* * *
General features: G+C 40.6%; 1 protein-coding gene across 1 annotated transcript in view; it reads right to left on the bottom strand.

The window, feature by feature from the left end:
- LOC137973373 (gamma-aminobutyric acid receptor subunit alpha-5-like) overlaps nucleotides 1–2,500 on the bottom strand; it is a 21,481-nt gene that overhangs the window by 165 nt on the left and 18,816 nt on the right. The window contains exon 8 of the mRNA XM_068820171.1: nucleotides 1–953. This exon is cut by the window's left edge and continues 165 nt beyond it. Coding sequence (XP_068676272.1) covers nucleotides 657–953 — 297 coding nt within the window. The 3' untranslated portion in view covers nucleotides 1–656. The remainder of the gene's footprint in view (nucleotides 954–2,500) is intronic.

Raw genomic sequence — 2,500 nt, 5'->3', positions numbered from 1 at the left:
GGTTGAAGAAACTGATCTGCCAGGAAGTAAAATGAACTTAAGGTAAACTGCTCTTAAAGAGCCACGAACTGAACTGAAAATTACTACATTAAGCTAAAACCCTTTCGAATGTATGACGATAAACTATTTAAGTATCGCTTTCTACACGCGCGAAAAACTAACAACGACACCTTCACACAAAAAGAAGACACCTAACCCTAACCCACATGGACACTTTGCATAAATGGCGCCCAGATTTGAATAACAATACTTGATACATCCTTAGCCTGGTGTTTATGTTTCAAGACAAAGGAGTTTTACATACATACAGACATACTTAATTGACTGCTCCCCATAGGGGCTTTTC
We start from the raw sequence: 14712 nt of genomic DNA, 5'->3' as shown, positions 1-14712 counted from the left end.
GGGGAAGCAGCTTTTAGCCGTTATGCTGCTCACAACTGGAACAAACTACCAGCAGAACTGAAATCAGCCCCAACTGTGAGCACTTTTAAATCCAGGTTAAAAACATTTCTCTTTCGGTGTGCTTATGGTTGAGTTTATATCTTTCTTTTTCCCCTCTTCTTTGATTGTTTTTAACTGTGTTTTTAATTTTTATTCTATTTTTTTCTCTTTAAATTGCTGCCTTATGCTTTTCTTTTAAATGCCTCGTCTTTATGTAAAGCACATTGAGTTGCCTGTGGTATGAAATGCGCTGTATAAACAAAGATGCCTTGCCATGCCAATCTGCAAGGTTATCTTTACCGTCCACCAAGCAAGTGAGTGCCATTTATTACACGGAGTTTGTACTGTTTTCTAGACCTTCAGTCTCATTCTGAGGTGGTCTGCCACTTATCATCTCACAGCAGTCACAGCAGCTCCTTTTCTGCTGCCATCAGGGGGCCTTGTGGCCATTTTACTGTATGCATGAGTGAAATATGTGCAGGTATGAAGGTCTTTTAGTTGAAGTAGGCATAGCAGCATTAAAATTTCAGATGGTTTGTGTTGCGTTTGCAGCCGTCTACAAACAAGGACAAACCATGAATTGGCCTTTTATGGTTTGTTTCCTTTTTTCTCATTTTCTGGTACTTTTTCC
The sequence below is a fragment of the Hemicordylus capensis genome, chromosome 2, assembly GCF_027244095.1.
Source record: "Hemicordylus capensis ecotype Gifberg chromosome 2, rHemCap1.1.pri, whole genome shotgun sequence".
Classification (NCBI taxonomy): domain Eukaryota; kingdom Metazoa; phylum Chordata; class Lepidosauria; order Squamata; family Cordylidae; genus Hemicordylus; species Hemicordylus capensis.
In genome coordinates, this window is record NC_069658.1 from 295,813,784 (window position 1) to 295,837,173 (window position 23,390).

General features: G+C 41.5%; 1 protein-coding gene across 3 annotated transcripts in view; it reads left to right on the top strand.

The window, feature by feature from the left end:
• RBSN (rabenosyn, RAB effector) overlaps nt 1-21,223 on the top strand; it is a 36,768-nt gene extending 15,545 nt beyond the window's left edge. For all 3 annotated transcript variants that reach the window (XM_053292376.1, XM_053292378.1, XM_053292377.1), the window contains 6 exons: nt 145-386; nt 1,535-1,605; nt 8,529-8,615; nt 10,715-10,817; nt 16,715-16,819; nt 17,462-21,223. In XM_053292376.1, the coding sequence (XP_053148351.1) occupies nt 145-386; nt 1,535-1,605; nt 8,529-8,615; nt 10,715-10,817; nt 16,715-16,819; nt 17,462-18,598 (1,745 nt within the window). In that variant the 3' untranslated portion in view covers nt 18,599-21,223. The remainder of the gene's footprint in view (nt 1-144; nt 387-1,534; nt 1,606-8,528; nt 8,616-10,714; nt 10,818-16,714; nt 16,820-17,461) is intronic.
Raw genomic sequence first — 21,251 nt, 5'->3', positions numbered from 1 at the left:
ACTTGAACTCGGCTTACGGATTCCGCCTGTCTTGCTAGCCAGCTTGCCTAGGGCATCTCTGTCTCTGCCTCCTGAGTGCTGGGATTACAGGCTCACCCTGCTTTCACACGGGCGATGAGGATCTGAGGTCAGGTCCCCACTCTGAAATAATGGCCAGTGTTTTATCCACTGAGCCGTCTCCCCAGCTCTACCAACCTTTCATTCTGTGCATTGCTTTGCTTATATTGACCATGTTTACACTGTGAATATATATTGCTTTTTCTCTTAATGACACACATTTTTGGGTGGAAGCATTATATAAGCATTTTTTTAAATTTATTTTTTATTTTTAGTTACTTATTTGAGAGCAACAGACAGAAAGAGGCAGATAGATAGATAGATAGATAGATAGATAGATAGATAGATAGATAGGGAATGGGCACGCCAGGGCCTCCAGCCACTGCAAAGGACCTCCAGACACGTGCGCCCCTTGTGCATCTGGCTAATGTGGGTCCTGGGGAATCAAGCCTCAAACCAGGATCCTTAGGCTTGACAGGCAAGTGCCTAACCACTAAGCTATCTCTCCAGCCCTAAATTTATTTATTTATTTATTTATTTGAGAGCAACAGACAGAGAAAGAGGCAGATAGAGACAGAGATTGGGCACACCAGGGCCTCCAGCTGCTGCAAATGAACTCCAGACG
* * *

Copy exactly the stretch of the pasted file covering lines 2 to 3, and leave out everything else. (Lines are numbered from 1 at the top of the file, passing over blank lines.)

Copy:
The window, feature by feature from the left end:
- LOC137973373 (gamma-aminobutyric acid receptor subunit alpha-5-like) overlaps nucleotides 1–2,500 on the bottom strand; it is a 21,481-nt gene that overhangs the window by 165 nt on the left and 18,816 nt on the right. The window contains exon 8 of the mRNA XM_068820171.1: nucleotides 1–953. This exon is cut by the window's left edge and continues 165 nt beyond it. Coding sequence (XP_068676272.1) covers nucleotides 657–953 — 297 coding nt within the window. The 3' untranslated portion in view covers nucleotides 1–656. The remainder of the gene's footprint in view (nucleotides 954–2,500) is intronic.